At the hearing, the judge brought each alderman up one by one. This seemed to be in order to further embarrass the aldermen.  The judge also interviewed Mayor J. V. Satterfield and City Clerk H. C. “Sport” Graham to put on the record that they had counseled the aldermen to obey the judge’s order.

Mrs. C. C. Conner, the only female alderman, was not jailed but was fined $50. The eleven men were held at the jail, though not in cells.  Newspaper photos showed the men playing cards in a conference room.  In order to get out of jail, the judge gave the aldermen the chance to change their votes.

Mayor J. V. Satterfield plead with the judge to let the aldermen leave the jail to attend the meeting at City Hall, which was nearby.  He requested that the city be allowed to maintain “what little dignity remained” by not having the meeting at the jail.  The judge relented, and the aldermen were escorted by deputies to the council chambers.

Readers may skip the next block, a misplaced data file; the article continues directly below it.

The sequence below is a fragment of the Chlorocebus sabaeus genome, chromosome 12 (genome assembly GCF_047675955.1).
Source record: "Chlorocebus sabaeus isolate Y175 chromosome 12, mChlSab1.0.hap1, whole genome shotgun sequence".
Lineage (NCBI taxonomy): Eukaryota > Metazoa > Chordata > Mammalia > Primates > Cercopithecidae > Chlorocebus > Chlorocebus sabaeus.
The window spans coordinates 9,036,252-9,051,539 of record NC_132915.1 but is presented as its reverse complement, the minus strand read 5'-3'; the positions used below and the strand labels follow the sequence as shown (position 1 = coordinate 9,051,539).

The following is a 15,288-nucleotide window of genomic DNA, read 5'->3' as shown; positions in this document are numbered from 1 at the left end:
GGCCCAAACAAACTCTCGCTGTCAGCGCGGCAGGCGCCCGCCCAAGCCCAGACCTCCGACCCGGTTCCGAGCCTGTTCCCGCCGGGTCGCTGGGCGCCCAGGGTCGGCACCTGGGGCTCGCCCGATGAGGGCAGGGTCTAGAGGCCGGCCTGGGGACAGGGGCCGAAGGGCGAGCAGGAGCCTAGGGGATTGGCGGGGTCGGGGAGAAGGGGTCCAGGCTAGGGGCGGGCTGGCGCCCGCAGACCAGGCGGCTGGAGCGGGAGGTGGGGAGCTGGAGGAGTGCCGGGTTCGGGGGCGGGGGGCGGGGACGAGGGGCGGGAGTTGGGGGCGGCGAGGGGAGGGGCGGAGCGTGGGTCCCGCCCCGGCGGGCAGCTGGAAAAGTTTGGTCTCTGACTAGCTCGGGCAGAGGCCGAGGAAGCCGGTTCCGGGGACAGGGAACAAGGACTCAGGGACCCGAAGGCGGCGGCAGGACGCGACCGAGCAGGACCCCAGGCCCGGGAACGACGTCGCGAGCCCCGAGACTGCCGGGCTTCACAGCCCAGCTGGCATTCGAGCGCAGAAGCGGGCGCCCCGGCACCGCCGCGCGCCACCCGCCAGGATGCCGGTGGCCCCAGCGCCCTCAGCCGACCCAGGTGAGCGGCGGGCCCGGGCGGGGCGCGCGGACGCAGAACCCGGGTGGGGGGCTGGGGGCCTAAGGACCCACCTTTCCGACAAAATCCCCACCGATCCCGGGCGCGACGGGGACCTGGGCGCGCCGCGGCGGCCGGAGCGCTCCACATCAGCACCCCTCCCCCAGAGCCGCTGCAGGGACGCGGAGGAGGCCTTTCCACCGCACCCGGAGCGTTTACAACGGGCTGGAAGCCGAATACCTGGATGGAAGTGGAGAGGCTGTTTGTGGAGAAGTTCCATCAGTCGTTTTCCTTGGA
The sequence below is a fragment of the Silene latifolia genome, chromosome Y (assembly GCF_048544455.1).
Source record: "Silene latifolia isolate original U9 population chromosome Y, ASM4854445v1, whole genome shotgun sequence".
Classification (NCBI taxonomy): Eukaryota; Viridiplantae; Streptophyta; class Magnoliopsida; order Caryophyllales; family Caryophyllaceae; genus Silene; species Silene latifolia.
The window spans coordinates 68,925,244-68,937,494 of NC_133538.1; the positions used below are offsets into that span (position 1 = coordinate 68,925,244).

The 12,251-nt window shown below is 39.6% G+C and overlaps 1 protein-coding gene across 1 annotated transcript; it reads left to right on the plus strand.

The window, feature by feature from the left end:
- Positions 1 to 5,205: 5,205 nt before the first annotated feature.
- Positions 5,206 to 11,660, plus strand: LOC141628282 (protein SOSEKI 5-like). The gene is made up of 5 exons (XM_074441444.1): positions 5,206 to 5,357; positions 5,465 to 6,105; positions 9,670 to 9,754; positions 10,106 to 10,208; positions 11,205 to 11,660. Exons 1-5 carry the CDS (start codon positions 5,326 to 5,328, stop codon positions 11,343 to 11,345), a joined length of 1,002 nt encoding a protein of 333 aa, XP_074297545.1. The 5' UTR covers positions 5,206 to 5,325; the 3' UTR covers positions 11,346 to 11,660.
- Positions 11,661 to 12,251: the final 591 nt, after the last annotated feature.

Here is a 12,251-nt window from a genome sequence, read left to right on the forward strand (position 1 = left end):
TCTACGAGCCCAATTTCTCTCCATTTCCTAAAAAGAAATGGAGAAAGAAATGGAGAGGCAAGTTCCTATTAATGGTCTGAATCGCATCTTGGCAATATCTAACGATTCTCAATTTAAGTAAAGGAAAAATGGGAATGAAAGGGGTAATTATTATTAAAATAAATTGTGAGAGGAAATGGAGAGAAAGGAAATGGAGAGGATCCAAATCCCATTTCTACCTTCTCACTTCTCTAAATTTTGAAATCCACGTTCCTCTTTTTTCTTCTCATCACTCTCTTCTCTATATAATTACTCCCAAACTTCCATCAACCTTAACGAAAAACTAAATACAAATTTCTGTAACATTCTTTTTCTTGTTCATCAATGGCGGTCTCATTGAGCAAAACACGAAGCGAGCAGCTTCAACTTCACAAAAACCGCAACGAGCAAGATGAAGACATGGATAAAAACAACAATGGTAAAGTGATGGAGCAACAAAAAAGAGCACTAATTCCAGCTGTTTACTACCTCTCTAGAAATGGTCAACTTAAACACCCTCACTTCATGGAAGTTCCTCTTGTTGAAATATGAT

After the aldermen changed their votes, the judge suspended the remainder of their sentences.  The sentences were not vacated, they were only suspended.  The judge admonished them that should they attempt to reverse their reversal, he would throw them back in jail.


Little Rock Look Back: Dan Sprick, LR’s 50th Mayor

SprickFuture Little Rock Mayor Dan T. Sprick was born on May 19, 1902.  He served three terms on the Little Rock City Council (from 1935 to 1941).  In 1945, he was elected Mayor of Little Rock and served one term. During his tenure on the City Council, he was the sole vote against locating Robinson Auditorium at Markham and Broadway.  He had favored another location.